"Africa has a responsibility to build its own capacity and fight to overcome the problems of poverty, underdevelopment and instability," he said.

"Mentoring requires sharing of experience, transferring of knowledge and the creation of an enabling environment ... Those being mentored thus go on a journey of discovery and learning, as do the mentors."

Masondo said that Joburg had a number of relationships with other African cities. It shares information about health, housing and land use management with Addis Ababa, in Ethiopia; it pursues safety information and councillor training and development with Windhoek, in Namibia; and it has a co-operative arrangement between the Makola Market in Accra, Ghana, and the Joburg Market.

Developing partnerships include with Matola in Mozambique, Kinshasa in Democratic Republic of Congo, Bamako in Mali, Conakry in Guinea and Lusaka in Zambia. It also has relationships with Birmingham and London in England, and New York in the United States.

Developing a CDS
The process of developing a CDS for Lilongwe was divided into three phases.

Phase one, the preparatory phase, focused on understanding Lilongwe and its key challenges. This involved an institutional, stakeholder and donor project analysis. Access to quality data was a major issue, with problems for residents ranging from poor sanitation and water provision, to crumbling infrastructure and poor health services.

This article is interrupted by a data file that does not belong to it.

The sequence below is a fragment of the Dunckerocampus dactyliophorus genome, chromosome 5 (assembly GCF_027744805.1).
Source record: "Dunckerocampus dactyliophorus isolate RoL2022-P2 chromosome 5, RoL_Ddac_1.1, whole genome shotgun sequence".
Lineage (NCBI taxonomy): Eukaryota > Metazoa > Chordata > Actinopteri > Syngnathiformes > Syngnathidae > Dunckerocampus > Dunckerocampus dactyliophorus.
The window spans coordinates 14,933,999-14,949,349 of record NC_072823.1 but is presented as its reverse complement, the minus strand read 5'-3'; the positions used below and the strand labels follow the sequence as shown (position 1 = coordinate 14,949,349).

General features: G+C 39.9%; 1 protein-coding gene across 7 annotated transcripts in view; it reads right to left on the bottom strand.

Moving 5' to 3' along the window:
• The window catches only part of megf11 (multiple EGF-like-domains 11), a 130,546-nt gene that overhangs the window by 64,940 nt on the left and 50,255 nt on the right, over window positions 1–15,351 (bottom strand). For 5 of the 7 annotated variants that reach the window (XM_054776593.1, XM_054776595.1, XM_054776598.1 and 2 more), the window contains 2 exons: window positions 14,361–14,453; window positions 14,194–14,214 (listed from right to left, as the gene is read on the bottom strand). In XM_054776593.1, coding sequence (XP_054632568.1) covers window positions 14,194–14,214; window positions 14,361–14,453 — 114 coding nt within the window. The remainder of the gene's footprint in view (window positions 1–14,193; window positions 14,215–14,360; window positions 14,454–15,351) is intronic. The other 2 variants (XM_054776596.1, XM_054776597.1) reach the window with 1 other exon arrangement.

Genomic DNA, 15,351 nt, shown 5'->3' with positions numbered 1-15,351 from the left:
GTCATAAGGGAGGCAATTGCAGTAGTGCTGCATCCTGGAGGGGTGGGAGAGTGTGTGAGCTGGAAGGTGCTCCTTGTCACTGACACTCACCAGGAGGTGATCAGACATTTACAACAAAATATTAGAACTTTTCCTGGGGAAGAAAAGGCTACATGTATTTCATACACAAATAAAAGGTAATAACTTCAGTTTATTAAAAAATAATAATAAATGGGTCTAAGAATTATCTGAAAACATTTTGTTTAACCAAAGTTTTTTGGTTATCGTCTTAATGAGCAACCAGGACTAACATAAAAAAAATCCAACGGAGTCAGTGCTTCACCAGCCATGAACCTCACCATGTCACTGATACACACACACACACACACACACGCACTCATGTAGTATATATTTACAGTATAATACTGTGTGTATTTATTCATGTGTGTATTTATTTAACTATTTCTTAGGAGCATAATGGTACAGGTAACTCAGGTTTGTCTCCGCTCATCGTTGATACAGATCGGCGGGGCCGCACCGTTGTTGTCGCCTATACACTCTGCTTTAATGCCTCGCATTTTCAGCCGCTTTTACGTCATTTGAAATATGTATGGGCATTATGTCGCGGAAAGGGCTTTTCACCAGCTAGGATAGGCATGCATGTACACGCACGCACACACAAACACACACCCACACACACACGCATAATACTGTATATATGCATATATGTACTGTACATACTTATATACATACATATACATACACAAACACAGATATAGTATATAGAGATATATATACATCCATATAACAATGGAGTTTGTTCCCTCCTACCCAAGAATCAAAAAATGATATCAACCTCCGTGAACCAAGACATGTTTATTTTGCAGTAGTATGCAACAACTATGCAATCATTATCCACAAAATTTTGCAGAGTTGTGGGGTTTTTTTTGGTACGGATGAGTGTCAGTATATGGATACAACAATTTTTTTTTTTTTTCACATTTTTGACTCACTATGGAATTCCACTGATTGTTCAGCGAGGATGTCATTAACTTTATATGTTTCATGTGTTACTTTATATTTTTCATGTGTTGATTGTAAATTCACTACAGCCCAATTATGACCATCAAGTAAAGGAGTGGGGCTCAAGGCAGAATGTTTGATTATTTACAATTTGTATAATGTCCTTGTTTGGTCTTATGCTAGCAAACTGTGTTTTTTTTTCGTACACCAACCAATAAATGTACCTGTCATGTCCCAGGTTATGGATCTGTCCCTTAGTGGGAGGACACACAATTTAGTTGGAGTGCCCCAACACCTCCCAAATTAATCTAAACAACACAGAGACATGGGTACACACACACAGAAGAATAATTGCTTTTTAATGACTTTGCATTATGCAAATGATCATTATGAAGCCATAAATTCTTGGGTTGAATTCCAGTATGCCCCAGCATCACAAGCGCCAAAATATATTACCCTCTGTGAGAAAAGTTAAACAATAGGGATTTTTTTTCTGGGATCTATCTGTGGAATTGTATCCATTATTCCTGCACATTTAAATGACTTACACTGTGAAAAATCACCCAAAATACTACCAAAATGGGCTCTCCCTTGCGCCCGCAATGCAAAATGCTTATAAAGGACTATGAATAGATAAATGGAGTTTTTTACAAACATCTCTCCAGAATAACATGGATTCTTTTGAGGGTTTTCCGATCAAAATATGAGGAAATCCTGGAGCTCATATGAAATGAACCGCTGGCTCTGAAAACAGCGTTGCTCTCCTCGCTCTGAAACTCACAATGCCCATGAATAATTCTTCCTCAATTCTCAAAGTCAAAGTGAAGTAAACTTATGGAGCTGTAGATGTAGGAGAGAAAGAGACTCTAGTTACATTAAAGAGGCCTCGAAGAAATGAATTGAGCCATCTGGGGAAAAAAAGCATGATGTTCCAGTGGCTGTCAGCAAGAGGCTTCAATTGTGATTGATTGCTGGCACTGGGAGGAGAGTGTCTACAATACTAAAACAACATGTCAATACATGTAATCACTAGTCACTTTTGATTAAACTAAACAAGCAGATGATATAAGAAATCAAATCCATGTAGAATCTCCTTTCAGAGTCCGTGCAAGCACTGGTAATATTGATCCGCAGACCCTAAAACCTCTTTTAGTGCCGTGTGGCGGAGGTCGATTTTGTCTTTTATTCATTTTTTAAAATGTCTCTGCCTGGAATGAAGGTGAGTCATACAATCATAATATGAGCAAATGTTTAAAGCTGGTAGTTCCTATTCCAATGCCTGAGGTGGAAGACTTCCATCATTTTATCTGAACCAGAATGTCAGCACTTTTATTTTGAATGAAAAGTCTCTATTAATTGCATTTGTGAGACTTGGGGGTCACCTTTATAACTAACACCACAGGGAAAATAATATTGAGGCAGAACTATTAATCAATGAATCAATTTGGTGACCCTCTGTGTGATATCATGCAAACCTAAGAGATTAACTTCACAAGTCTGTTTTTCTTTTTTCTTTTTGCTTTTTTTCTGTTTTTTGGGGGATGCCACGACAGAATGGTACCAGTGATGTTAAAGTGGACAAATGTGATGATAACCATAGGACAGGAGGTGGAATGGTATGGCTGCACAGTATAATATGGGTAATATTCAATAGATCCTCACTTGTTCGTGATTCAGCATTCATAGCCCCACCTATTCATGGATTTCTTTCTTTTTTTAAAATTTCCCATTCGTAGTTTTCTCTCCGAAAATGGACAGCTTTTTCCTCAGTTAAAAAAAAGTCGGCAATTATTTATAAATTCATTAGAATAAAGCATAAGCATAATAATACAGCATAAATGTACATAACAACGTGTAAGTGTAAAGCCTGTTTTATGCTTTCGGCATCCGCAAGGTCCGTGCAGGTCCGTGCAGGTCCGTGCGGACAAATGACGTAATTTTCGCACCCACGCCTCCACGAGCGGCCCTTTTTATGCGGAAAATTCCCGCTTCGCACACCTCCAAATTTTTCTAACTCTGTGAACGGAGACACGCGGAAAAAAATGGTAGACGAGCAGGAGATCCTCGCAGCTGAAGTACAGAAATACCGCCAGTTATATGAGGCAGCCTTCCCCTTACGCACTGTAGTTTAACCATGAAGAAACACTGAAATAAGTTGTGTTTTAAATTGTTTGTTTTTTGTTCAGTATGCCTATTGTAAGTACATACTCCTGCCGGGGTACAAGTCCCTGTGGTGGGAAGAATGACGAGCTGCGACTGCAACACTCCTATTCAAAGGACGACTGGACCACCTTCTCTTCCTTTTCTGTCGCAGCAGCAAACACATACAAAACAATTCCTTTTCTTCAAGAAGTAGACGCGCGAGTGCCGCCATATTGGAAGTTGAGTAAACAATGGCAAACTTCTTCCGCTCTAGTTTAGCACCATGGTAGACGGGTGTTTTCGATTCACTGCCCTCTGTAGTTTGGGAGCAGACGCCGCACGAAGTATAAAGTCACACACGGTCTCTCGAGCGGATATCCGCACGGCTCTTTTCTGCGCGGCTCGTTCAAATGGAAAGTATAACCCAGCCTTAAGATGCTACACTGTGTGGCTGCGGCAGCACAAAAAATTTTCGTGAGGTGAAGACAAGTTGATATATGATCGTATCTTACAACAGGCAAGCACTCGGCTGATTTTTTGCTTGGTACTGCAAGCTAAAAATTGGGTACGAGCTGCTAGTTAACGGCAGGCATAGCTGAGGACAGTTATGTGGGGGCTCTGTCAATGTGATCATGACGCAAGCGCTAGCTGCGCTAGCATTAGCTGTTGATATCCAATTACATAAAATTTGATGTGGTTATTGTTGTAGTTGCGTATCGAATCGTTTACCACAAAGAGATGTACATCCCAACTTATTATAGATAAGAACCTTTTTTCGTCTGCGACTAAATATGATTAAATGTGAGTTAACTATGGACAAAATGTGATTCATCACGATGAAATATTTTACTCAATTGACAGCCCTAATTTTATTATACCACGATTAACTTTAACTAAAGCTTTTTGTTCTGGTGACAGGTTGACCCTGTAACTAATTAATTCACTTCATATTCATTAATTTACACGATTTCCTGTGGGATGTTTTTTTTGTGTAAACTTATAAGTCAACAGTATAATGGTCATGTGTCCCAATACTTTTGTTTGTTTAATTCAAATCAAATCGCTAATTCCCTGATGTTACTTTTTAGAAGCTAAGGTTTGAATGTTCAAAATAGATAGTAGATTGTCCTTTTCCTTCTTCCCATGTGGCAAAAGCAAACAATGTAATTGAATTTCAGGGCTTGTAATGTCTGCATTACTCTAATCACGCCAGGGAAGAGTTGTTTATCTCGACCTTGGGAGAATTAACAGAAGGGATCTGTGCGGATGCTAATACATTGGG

The second phase was structured around five key areas of concern - governance; shelter and land; infrastructure and environment; community development; and economic development. A five-year implementation plan was developed.

Phase three was the implementation of the plan, with a permanent CDS unit established. The unit will be involved in creating the 2010/2011 business plans and budget estimates, as well as the identification of funding sources and the preparation of departmental score cards.

"This will enable the assembly to immediately commence with implementation [after] the local government elections in May 2010 and ensures that the new political leadership can enter office with a strategic management plan in place," says Erasmus.

During the mentorship, ongoing face-to-face interaction took place between officials from the two cities. "The City of Johannesburg had the necessary experience, capacity and expertise to fulfil this mentoring role," concludes Erasmus.

"Through the sharing of experience, transferring of knowledge and an enabling environment, responsibility and accountability was gradually handed over to the Lilongwe team. The result was a credible, rigorous and universally acceptable Lilongwe CDS that is owned by the people of Lilongwe."

Masondo urged Lilongwe officials to mentor other cities in Malawi, like Blantyre, Msuzu and Zomba.

"The importance of knowledge sharing and mutual learning cannot be over emphasised," he concluded. "We should continue to identify best practice wherever it can be found.  We should not seek merely to copy what others do but to adapt good ideas to our own specific realities."

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Last Updated on 08 March 2010